The book, Biodiversity and Environmental Change, demonstrates the value of long-term ecological research in Australia for monitoring environmental change and biodiversity. Long-term ecological data are critical for informing trends in biodiversity and environmental change. Authors in this book have maintained monitoring sites, often for one or more decades, in an array of different ecosystems across the Australian continent – ranging from tropical rainforests, wet eucalypt forests and alpine regions through to rangelands and deserts. This book highlights some of the temporal changes in the environment that have occurred in the various systems. Many important trends and changes are documented and they often provide new insights that were previously poorly understood or unknown. This information is precisely the data so desperately needed to better quantify temporal trajectories in the Australian environment.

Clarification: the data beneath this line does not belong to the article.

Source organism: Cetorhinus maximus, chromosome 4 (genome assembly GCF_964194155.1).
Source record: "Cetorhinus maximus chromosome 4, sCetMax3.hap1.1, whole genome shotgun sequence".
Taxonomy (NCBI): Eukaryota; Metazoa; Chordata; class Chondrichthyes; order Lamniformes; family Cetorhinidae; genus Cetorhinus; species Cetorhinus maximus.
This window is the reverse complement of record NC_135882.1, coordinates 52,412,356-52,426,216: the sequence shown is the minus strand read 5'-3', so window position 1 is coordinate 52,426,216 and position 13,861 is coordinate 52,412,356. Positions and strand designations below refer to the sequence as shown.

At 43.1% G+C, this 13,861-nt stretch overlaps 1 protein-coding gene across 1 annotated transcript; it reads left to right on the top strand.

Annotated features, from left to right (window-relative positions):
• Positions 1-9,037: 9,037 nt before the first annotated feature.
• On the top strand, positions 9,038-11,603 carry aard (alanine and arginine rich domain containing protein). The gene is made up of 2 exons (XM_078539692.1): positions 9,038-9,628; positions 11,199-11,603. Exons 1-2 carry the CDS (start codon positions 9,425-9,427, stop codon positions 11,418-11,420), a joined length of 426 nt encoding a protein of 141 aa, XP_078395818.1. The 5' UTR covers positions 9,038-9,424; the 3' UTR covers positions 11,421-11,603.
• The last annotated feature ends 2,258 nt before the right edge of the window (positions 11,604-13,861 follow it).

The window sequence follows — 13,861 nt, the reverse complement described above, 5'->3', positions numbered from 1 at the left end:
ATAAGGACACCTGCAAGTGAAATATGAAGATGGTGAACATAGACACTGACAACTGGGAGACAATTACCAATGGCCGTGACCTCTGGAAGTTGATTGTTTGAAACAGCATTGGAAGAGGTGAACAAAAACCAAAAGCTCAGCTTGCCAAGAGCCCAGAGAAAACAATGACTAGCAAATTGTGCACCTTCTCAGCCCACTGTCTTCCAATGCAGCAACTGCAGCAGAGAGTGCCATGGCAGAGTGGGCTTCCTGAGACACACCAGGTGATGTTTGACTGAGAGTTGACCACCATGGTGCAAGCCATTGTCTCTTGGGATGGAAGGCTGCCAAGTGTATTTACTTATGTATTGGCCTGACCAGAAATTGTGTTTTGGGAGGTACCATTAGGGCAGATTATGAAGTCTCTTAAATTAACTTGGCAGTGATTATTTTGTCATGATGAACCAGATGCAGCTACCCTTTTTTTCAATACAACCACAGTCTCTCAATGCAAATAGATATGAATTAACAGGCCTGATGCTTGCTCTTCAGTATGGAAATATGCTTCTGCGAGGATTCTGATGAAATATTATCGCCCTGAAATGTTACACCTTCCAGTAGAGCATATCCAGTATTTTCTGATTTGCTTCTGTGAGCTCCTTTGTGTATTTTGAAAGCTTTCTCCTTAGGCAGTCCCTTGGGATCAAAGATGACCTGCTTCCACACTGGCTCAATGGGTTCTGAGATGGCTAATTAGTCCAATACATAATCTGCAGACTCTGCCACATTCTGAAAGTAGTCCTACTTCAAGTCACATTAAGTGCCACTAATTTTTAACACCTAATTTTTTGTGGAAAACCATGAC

By presenting trend patterns (and often also the associated data) the authors aim to catalyse governments and other organisations to better recognise the importance of long-term data collection and monitoring as a fundamental part of ecologically driven and cost-effective management of the environment and biodiversity.
Dr. Emma Burns
- North-east Victoria's diversity of interconnected ecosystems supports a similarly diverse range of industries including tourism, forestry and agribusiness. Ecosystem science – and the research infrastructure provided locally through TERN – is making considerable contributions to the sustainability of these industries in the region.